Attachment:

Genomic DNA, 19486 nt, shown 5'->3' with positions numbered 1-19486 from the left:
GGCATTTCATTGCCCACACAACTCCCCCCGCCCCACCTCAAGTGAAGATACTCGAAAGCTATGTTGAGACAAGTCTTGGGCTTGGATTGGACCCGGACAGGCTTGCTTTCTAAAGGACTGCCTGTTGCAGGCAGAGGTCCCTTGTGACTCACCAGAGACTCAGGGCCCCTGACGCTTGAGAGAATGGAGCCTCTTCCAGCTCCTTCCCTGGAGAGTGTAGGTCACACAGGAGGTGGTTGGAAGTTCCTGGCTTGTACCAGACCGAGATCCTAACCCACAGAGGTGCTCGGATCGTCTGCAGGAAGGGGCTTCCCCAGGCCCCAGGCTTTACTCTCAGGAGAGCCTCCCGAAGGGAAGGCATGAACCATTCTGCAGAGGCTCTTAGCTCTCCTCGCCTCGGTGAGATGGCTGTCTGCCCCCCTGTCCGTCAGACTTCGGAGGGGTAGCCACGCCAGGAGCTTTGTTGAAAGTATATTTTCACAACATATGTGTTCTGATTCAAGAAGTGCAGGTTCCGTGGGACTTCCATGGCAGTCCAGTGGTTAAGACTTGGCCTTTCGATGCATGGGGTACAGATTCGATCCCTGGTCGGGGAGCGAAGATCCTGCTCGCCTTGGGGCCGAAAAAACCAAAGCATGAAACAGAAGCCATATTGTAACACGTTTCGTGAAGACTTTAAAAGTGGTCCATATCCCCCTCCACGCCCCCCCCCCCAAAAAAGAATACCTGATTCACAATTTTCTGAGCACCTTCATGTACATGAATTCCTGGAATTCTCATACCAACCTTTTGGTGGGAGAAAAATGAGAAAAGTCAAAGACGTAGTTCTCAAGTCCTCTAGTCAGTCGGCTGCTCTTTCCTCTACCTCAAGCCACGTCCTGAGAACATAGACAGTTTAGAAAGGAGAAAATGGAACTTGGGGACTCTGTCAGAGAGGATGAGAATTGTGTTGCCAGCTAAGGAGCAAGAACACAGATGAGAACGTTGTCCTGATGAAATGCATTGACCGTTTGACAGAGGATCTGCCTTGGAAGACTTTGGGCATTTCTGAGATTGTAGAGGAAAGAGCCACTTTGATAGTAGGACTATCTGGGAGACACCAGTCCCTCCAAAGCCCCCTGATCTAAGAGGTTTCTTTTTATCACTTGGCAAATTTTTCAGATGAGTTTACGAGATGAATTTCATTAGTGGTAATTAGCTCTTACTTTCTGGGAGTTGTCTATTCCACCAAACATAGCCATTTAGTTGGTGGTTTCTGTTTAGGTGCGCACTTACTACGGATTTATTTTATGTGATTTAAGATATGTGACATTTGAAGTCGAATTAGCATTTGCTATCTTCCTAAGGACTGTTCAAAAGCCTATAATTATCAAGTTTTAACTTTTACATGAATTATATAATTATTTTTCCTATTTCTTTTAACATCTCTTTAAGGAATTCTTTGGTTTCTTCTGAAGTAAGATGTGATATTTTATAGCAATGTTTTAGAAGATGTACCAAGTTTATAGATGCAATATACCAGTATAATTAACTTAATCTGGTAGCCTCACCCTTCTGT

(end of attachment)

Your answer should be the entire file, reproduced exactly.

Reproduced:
Genomic DNA, 19486 nt, shown 5'->3' with positions numbered 1-19486 from the left:
GGCATTTCATTGCCCACACAACTCCCCCCGCCCCACCTCAAGTGAAGATACTCGAAAGCTATGTTGAGACAAGTCTTGGGCTTGGATTGGACCCGGACAGGCTTGCTTTCTAAAGGACTGCCTGTTGCAGGCAGAGGTCCCTTGTGACTCACCAGAGACTCAGGGCCCCTGACGCTTGAGAGAATGGAGCCTCTTCCAGCTCCTTCCCTGGAGAGTGTAGGTCACACAGGAGGTGGTTGGAAGTTCCTGGCTTGTACCAGACCGAGATCCTAACCCACAGAGGTGCTCGGATCGTCTGCAGGAAGGGGCTTCCCCAGGCCCCAGGCTTTACTCTCAGGAGAGCCTCCCGAAGGGAAGGCATGAACCATTCTGCAGAGGCTCTTAGCTCTCCTCGCCTCGGTGAGATGGCTGTCTGCCCCCCTGTCCGTCAGACTTCGGAGGGGTAGCCACGCCAGGAGCTTTGTTGAAAGTATATTTTCACAACATATGTGTTCTGATTCAAGAAGTGCAGGTTCCGTGGGACTTCCATGGCAGTCCAGTGGTTAAGACTTGGCCTTTCGATGCATGGGGTACAGATTCGATCCCTGGTCGGGGAGCGAAGATCCTGCTCGCCTTGGGGCCGAAAAAACCAAAGCATGAAACAGAAGCCATATTGTAACACGTTTCGTGAAGACTTTAAAAGTGGTCCATATCCCCCTCCACGCCCCCCCCCCCAAAAAAGAATACCTGATTCACAATTTTCTGAGCACCTTCATGTACATGAATTCCTGGAATTCTCATACCAACCTTTTGGTGGGAGAAAAATGAGAAAAGTCAAAGACGTAGTTCTCAAGTCCTCTAGTCAGTCGGCTGCTCTTTCCTCTACCTCAAGCCACGTCCTGAGAACATAGACAGTTTAGAAAGGAGAAAATGGAACTTGGGGACTCTGTCAGAGAGGATGAGAATTGTGTTGCCAGCTAAGGAGCAAGAACACAGATGAGAACGTTGTCCTGATGAAATGCATTGACCGTTTGACAGAGGATCTGCCTTGGAAGACTTTGGGCATTTCTGAGATTGTAGAGGAAAGAGCCACTTTGATAGTAGGACTATCTGGGAGACACCAGTCCCTCCAAAGCCCCCTGATCTAAGAGGTTTCTTTTTATCACTTGGCAAATTTTTCAGATGAGTTTACGAGATGAATTTCATTAGTGGTAATTAGCTCTTACTTTCTGGGAGTTGTCTATTCCACCAAACATAGCCATTTAGTTGGTGGTTTCTGTTTAGGTGCGCACTTACTACGGATTTATTTTATGTGATTTAAGATATGTGACATTTGAAGTCGAATTAGCATTTGCTATCTTCCTAAGGACTGTTCAAAAGCCTATAATTATCAAGTTTTAACTTTTACATGAATTATATAATTATTTTTCCTATTTCTTTTAACATCTCTTTAAGGAATTCTTTGGTTTCTTCTGAAGTAAGATGTGATATTTTATAGCAATGTTTTAGAAGATGTACCAAGTTTATAGATGCAATATACCAGTATAATTAACTTAATCTGGTAGCCTCACCCTTCTGT